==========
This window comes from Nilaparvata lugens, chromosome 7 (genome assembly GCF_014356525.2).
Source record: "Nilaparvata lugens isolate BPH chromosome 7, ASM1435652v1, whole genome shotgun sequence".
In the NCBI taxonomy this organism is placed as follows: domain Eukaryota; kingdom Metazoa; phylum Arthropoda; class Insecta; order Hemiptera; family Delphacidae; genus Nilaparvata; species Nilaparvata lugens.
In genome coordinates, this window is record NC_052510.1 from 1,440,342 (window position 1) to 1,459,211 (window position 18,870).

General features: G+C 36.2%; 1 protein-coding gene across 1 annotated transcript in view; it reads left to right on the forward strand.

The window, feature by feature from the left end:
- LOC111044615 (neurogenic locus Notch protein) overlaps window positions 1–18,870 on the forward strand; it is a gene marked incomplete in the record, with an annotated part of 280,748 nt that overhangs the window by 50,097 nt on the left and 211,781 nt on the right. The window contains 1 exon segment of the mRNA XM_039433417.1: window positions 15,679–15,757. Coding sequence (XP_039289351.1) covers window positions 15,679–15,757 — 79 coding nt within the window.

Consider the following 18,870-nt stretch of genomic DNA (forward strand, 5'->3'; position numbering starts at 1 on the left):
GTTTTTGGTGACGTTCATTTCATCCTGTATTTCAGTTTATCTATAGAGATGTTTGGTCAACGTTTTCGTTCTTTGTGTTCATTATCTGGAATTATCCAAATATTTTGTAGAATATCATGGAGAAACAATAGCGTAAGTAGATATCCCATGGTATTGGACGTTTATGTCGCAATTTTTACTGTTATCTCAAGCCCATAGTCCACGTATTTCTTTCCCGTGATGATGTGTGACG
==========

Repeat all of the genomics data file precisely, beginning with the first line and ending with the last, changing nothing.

This window comes from Nilaparvata lugens, chromosome 7 (genome assembly GCF_014356525.2).
Source record: "Nilaparvata lugens isolate BPH chromosome 7, ASM1435652v1, whole genome shotgun sequence".
In the NCBI taxonomy this organism is placed as follows: domain Eukaryota; kingdom Metazoa; phylum Arthropoda; class Insecta; order Hemiptera; family Delphacidae; genus Nilaparvata; species Nilaparvata lugens.
In genome coordinates, this window is record NC_052510.1 from 1,440,342 (window position 1) to 1,459,211 (window position 18,870).

General features: G+C 36.2%; 1 protein-coding gene across 1 annotated transcript in view; it reads left to right on the forward strand.

The window, feature by feature from the left end:
- LOC111044615 (neurogenic locus Notch protein) overlaps window positions 1–18,870 on the forward strand; it is a gene marked incomplete in the record, with an annotated part of 280,748 nt that overhangs the window by 50,097 nt on the left and 211,781 nt on the right. The window contains 1 exon segment of the mRNA XM_039433417.1: window positions 15,679–15,757. Coding sequence (XP_039289351.1) covers window positions 15,679–15,757 — 79 coding nt within the window.

Consider the following 18,870-nt stretch of genomic DNA (forward strand, 5'->3'; position numbering starts at 1 on the left):
GTTTTTGGTGACGTTCATTTCATCCTGTATTTCAGTTTATCTATAGAGATGTTTGGTCAACGTTTTCGTTCTTTGTGTTCATTATCTGGAATTATCCAAATATTTTGTAGAATATCATGGAGAAACAATAGCGTAAGTAGATATCCCATGGTATTGGACGTTTATGTCGCAATTTTTACTGTTATCTCAAGCCCATAGTCCACGTATTTCTTTCCCGTGATGATGTGTGACG